Neil Mick
10-26-2002, 01:56 AM
I am sorry that you fail to see my points, beyond my "rhetoric," Opher. Is this my problem, or yours? I guess it's both.

Nor, is it (I feel) my responsibility to defend my rhetorical style, as (I think) neither do you. And yet: you have one, as well.

I happen to like to bring to the forefront issues that are not often discussed, because they need discussion, and very badly. Also: this site helps me to communiate these issues more clearly, and helps me to debate.

Several times, ppl have thanked me for my perspectives. So: there you are.

If, you find it offensive that I have a sarcastic tone, or, as Brian calls it, bitter: well, I find it offensive that 1000 Arabs are in jail with no charges and no release of their names. Why do people not discuss this one fact? Why do we let it fall away, merely because the media forgets?

Brian and Opher: I am not speaking from bitterness. I am speaking from outrage. Big difference.

(Recently: I just finished a conversation on Israeli Palestinian issues on http://65.119.177.201/cgi-bin/ubb/ultimatebb.cgi?ubb=get_topic&f=17&t=000032&p=2 with a person with a hardline Zionist stance, to put it mildly. We never completely saw eye-to-eye, but we managed to attain a certain level of respect, and even saw agreement on a few points.)
Neil, you miss my point entirely. WHAT CAN BE DONE ABOUT IRAQ? You seem only to wish to stop the US. Your concern about US missteps may or may not be warranted, but the US military is not out to get You.

Iraq is, at least, a "concern" in the War on Terrorism. Methods of dealing with this issue can take many forms, but failure to act could be deadly.

Terrorists want to get the most bang for their terror buck, so they will tend to target densely populated areas. There has been much editorial chuckling about the fact that the liberal P.R.O.T.E.S.T.E.R.s are tend to live in those same densely populated urban areas. There have been many marches here in Washington, but they make little more than noise and never provide A.N.S.W.E.R.s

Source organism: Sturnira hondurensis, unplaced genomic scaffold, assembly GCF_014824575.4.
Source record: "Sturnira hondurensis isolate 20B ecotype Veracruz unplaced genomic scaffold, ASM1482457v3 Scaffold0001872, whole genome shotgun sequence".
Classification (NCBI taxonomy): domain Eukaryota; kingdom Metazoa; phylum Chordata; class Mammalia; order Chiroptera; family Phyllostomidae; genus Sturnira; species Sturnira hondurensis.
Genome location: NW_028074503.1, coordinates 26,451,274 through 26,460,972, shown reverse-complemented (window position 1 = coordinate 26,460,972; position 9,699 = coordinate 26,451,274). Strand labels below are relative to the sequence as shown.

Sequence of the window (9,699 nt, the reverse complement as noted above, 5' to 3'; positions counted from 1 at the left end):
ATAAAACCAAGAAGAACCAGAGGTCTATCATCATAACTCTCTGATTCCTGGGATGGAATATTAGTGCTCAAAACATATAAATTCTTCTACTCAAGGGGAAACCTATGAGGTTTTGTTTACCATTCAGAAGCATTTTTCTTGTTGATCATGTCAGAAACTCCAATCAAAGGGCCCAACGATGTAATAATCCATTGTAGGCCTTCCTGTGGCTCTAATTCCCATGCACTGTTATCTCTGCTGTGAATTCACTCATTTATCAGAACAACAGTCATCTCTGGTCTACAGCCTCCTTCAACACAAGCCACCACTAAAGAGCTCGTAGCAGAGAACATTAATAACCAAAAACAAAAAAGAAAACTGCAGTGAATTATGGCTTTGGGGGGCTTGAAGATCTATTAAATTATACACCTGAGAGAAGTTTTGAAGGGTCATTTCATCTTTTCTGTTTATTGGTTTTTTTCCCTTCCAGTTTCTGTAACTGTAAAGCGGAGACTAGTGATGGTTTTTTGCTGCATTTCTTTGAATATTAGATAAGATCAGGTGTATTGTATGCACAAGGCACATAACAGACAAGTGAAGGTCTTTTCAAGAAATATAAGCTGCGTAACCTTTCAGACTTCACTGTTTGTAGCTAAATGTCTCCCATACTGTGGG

Timing is everything.
Brian: I did not ignore your question. I (and many others) just think (part of) the answer's already there...you just don't believe it.

And yes, I agree: protestors ONLY provide NOISE and never provide ANSWERS. But that's the point: protestors are there to protest. You want answers (actually, I think you mean "alternatives"), then try reading more of the left journals...they give plenty of alternatives.

You know, this insistence of "WHAT MUST WE DO??" is kind of funny. It sounds to me like a person trying to convince himself that violence is the only way out.

But, there is certainly more than one way out....it's called weapons inspections.

But, I know: this crazy peacenik in Santa Cruz is incredibly naive if that's gonna fly, right?

So: listen to the words of a Republican, former Marine intelligence officer who was head of the inspection team in '94-'98:

http://www.northcountrypublicradio.org/news/ritter.html

So many of the international concerns posed are misrepresented or distorted by the media. Iraq may be a threat, but why is it literally a treasonous act to simply question whether war is the best option?

Look, all due respect, and all: the President has LIED. He quoted a nonexistent report; both he and Tony Blair did, on TV, together.

No proof on Iraq's mass-destruction status; none. Zippo (I'm sorry, one and all, but I gotta say it: WHERE's THE BEEF??? whew: that felt better).

But you want an alternative? Fine: weapons inspection, with immediate military (coalition only, no unilateralism) threat for any decisive lapse. No (I mean absolutely: no) US meddling in the inspections process. Process Hussein as a war criminal for crimes already committed, and try him through the UN, as such. A full investigation of US/CIA involvement in providing chemical and bacteriological weapons to Hussein. A freeze on all weapons deals, for all countries. The US pays its debt to the UN, and changes its role in the UN (a topic for another thread).

If you can give me one verifiable reason why this approach won't work, then you're way ahead of the President.

P.S. Iraq is not out to get YOU, either: Brian. Nor: can it get to the US.

And: if you are concerned about the terrorist threat, we should look at the most likely, most dangerous, and least secure, targets: nuclear power plants.

All that radioactive material, poorly guarded...who needs a "weapon-o-mass-destruction," when you can simply fly a one-seater into a plant? Take out a whole city...?

Neil Mick
10-26-2002, 03:50 AM
When you practice Aikido, are you training to move yourself, or are you training to move uke?

opherdonchin
10-26-2002, 02:20 PM